"Yes, I think 'there are similarities and that we probably came from similar places. That R'n'B thing in the beginning, but wanting to get more and more melody in there." 

Mick Ronson didn't improvise solos – and I imagine this might be true of you as well – they were composed beforehand and always a very structured thing. 

Frank Zappa said "How can you make a mistake? It's your song, it's your riff, it's your performance, it's your moment on that night - there is no such thing as a mistake"

Brian May

"Yes. I did a bit of both. It's a bit of a trap, because you compose things in your head and they get on the record and after that, you're kind of expected to always play them the same way. That's an interesting subject. 

"I remember talking to Frank Zappa about it. I regard him as one of the most daring improvisational guitar players ever, and I said to him, 'How do you manage to do that? You don't feel constrained by what people expect?' He said, 'No – do you?' And I said, 'Yes, and I also feel constrained by the fact that I might mess it up if I wandered too far away from the original'. 

"He said: 'How can you say that? How can you make a mistake? It's your song, it's your riff, it's your performance, it's your moment on that night – there is no such thing as a mistake. Whatever you play is right.' A very good attitude. He was a genius." 

Did you follow his advice? 

"Yeah, but it was a bit late, really." 

Where Were You - Jeff Beck 

This seems like a more personal choice, because although it's a beautiful track, it's not necessarily an air guitar moment...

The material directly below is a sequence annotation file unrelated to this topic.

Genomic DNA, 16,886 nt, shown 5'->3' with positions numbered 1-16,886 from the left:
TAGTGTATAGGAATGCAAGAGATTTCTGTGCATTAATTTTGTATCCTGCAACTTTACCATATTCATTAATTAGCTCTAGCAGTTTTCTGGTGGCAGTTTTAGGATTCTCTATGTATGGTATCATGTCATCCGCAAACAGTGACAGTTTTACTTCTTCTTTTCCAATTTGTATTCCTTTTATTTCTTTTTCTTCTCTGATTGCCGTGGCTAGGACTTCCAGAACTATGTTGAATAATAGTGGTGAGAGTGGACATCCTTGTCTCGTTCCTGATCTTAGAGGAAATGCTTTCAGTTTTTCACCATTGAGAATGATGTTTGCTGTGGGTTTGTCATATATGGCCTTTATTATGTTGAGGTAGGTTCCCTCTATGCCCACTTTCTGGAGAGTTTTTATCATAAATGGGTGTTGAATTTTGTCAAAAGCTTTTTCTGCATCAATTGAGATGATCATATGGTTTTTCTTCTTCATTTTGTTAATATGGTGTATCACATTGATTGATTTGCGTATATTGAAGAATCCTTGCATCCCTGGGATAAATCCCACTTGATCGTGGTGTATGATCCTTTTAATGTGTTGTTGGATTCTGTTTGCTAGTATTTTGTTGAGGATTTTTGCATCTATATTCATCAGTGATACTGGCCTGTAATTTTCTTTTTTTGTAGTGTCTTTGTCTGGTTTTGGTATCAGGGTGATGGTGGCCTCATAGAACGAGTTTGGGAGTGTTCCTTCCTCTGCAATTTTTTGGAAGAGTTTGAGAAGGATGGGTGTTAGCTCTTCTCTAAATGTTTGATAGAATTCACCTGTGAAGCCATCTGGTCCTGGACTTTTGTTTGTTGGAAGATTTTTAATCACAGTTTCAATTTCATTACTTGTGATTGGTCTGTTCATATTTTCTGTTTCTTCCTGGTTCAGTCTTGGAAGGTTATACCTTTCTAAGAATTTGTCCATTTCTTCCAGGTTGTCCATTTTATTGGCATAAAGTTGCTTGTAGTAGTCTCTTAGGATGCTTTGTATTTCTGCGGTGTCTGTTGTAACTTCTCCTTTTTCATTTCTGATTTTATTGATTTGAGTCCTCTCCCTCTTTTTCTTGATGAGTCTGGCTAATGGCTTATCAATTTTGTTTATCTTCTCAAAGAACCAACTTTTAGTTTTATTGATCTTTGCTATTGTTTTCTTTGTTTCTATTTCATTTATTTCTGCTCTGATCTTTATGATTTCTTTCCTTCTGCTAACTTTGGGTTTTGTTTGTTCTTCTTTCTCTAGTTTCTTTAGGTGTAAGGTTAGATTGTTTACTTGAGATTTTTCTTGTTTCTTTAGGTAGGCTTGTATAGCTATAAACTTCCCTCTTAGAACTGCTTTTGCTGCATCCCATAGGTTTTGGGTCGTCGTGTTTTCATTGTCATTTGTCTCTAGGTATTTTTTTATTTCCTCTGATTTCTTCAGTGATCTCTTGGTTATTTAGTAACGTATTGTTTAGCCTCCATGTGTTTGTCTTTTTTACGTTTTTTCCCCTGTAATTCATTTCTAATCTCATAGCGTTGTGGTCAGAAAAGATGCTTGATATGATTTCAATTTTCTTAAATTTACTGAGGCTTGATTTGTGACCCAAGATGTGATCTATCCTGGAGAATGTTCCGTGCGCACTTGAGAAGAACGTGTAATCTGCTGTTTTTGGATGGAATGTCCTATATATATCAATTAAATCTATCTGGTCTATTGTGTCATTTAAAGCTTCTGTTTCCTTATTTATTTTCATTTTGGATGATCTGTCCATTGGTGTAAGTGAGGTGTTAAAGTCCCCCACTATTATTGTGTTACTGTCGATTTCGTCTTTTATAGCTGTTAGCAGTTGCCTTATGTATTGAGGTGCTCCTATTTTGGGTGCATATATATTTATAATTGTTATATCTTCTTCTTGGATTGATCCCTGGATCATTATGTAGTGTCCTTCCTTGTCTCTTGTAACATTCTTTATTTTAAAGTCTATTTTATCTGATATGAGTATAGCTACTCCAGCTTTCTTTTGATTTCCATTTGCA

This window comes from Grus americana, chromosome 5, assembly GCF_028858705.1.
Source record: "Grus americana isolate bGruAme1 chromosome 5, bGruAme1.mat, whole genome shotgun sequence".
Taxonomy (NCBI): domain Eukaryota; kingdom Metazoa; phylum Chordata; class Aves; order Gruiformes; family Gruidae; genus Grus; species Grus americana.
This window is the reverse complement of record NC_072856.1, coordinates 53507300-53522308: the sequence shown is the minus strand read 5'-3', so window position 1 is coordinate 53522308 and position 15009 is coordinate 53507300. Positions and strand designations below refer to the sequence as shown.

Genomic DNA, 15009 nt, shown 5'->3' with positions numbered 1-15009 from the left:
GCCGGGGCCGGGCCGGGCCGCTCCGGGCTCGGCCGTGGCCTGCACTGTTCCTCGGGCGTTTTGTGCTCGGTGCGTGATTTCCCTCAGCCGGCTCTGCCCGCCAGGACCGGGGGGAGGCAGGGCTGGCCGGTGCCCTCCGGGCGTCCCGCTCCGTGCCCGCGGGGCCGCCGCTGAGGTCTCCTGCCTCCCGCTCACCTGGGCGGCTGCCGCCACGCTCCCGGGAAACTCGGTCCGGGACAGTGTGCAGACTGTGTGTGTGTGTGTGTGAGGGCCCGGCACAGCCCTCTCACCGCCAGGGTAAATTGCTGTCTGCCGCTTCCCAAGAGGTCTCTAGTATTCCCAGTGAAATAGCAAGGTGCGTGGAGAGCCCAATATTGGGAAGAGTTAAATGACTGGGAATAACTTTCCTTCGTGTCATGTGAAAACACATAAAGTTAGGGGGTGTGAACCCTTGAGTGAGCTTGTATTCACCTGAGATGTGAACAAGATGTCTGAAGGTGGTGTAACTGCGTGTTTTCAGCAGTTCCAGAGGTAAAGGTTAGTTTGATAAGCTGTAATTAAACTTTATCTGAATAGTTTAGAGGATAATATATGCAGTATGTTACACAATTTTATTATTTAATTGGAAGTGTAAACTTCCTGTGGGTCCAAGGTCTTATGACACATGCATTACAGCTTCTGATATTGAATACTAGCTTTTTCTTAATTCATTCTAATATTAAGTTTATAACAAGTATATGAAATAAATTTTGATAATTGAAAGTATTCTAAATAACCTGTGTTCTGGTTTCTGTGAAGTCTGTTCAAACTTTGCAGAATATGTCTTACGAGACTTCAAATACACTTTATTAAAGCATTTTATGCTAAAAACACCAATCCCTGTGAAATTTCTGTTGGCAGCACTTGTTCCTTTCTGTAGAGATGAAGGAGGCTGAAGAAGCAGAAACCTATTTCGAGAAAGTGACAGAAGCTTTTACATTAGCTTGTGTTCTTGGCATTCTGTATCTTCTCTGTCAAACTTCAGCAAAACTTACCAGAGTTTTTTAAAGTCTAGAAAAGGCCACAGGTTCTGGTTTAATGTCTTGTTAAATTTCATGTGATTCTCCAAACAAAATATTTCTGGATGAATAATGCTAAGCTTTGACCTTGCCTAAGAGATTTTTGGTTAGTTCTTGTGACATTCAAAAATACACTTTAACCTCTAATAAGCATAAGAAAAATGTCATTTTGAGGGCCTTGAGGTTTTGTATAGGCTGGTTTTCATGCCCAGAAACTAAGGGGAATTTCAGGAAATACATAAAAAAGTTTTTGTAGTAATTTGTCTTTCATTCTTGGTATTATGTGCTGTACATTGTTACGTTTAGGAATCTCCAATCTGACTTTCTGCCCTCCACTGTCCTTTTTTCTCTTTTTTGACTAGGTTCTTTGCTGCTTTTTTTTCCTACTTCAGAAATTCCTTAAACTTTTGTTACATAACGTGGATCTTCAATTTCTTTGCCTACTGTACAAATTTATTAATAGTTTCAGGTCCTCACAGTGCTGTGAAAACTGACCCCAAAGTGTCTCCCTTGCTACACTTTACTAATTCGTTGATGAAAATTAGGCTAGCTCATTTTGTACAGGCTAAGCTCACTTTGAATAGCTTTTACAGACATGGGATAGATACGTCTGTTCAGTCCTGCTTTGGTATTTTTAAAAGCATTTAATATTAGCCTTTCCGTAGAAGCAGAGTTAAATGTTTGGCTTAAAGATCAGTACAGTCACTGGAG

"Yes, you're right, I suppose. I don't suppose many of the general public will have had much of a chance to hear something like that, ever. So I wanted it on there. We thought for a while that Hi Ho Silver Lining should go on there, especially as there's a guy air-guitaring to it on an advert on TV already. But we'll save that for Air Guitar 2, I think. 

"I'm a great fan of Jeff Beck. I think he's possibly the greatest living guitarist. For innovation and technique and sheer genius, I don't think anyone quite comes close. And I would stick my neck out even further and say that Where Were You might be the finest piece of guitar music ever recorded.

"I'm a huge Jimi Hendrix fan and he's done 98 percent of the greatest guitar moments on record, but with that track I think Jeff blew the whole world away. I talked to Zac about it and I said, 'I realise this is an indulgence from my point of view' and he said, 'No: anyone who air guitars to this has reached a new plateau…'"

Sultans Of Swing - Dire Straits

Dire Straits came out at the same time as punk, but, weirdly, there were a lot of people who liked both.